Rising out of the New Wave of British Heavy Metal scene in the late '70s, Grand Prix featured a more melodic approach to heavy metal than most of the bands on the British scene, generating an AOR sound closer in feel to American rock groups like Journey. Original members of Grand Prix included ex-Dirty Tricks drummer Andy Beirne, bassist Ralph Hood, keyboardist Phil Lanzon, guitarist Michael O'Donoghue, and ex-Legend singer Bernie Shaw, who was eventually replaced by singer Robin McAuley. The group signed to RCA and released a debut album, simply called Grand Prix, in 1980, followed by the more focused There for None to See in 1982, after which the group jumped to Chrysalis Records for the polished Samurai in 1983. Beirne left Grand Prix later that same year, reportedly because he felt the group's studio output wasn't hard-enough sounding. His drum chair was filled by Clive Edwards, but by early 1984 the group was out of gas and closed the door on a roughly three-year run as a band, leaving behind a small but solid discography. ~
Steve Leggett, All Music Guide
Grand Prix seem to be one of those bands one hears of solely in the context of 'contractual hassles etc', but their Reading appearance last year led me to believe that they're not the types to get morose about it, split up and become record company executives.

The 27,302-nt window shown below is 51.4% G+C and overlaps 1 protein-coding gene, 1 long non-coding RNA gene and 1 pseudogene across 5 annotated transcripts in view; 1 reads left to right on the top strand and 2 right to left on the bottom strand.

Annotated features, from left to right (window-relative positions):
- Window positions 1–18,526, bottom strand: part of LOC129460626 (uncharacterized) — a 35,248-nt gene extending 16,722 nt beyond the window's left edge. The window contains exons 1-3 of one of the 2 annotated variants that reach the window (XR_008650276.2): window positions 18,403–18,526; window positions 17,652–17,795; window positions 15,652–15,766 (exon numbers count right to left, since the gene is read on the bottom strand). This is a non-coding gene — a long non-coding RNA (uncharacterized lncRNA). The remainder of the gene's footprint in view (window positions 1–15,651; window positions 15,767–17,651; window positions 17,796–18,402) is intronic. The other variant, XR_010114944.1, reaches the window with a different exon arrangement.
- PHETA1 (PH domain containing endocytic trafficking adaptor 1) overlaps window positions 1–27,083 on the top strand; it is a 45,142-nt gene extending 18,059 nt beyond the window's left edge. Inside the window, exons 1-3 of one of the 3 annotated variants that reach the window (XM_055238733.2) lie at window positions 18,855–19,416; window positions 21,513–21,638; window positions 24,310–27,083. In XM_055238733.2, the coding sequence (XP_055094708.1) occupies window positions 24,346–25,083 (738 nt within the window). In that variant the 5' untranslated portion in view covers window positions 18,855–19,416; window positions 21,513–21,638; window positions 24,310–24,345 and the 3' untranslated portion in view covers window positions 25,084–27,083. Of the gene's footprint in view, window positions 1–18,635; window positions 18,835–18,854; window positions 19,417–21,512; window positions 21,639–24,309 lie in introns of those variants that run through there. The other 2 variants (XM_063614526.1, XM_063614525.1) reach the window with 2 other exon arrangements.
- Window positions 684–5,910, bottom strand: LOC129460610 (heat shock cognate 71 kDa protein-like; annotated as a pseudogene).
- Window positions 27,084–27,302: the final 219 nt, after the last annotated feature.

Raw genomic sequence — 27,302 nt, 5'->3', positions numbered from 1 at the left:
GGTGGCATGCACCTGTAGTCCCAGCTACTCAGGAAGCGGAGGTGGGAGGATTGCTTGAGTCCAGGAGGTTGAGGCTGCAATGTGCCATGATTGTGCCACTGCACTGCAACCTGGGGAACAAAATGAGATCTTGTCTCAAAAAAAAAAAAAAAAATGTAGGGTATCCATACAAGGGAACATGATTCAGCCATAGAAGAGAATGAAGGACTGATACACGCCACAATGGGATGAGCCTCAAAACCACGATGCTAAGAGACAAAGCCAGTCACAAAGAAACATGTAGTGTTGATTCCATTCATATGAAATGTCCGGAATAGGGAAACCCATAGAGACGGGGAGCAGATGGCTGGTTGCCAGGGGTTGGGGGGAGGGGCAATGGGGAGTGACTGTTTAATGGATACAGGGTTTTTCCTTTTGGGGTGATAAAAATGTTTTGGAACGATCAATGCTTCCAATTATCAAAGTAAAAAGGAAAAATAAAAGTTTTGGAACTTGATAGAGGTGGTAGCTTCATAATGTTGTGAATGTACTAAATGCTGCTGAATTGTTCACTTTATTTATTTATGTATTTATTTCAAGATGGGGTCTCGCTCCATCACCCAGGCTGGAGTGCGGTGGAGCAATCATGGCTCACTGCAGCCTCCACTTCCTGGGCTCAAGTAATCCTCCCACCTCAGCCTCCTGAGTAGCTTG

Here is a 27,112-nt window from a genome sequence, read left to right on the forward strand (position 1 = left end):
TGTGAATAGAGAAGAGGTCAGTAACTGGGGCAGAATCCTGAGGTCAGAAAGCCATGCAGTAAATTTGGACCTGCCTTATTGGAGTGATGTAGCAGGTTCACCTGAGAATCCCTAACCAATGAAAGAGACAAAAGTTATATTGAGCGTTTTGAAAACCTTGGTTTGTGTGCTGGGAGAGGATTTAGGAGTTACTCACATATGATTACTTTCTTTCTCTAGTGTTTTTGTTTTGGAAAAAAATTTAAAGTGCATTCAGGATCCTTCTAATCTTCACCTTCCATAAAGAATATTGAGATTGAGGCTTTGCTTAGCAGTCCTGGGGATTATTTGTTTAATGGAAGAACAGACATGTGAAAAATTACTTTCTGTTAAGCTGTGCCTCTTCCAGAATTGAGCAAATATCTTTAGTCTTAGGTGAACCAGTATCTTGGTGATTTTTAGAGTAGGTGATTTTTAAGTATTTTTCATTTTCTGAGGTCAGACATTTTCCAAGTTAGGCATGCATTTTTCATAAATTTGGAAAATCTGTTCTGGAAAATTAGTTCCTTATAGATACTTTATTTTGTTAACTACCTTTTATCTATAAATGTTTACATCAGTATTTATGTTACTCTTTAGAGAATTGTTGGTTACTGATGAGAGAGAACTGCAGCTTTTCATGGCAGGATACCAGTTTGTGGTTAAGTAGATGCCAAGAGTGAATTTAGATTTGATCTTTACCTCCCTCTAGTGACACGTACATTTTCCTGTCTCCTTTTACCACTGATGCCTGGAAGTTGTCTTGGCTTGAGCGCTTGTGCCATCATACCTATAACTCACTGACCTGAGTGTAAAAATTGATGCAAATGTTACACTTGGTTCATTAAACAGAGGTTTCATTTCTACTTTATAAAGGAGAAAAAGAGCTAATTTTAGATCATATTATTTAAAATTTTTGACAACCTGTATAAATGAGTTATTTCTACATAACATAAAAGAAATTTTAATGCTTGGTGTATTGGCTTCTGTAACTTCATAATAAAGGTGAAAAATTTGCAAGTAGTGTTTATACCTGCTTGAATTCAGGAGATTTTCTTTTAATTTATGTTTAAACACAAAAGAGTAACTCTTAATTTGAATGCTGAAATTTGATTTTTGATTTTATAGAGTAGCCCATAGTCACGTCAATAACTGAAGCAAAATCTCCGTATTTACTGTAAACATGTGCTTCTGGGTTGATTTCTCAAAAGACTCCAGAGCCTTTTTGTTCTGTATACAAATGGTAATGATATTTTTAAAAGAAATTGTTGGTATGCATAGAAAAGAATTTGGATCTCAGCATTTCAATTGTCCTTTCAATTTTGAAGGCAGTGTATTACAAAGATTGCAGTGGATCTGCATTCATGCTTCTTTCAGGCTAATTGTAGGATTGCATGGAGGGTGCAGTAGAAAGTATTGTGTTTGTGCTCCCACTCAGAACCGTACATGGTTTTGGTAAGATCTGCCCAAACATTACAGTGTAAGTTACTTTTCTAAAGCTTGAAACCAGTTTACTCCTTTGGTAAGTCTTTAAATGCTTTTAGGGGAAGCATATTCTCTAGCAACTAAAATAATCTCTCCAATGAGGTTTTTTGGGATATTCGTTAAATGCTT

'Samurai' is a solid, professional sounding album. For those of you who have been waiting for it, the anticipation is rewarded: Although, occasionally, various influences become a mite too prominent, the overall impact is fresh and direct.
They have drawn energy from music on both sides of the Atlantic; the pinpoint drumming and the not-too-excessive fingerboard work highlighting the American feel, while the straight-ahead nature of the majority of the tracks leads to a sound that is distinctly British.
Vocalist Rob McCauley sounds unnervingly like Jon Anderson at times and there are moments when the high descants come over as too pretentious and would-be anthemic but, by and large, their not inconsiderable talents and efforts have paid off. I was pleasantly surprised to find that 'Samurai' is a good, consistent record — my only real grouch is that the title track takes on too much and the jerky rhythm changes spoil the flow of the song.
A welcome return from a band who show much promise. The material here will reproduce superbly on stage and I look forward to hearing more.
(Jay Williams, Sounds, 18/06/83)
Phil Lanzon (Keyboards,Vocals)
Michael O'Donoghue (Guitar,Vocals)
Ralph Hood (Bass,Vocals)
Andy Beirne (Drums)
Robin McAuley (Vocals)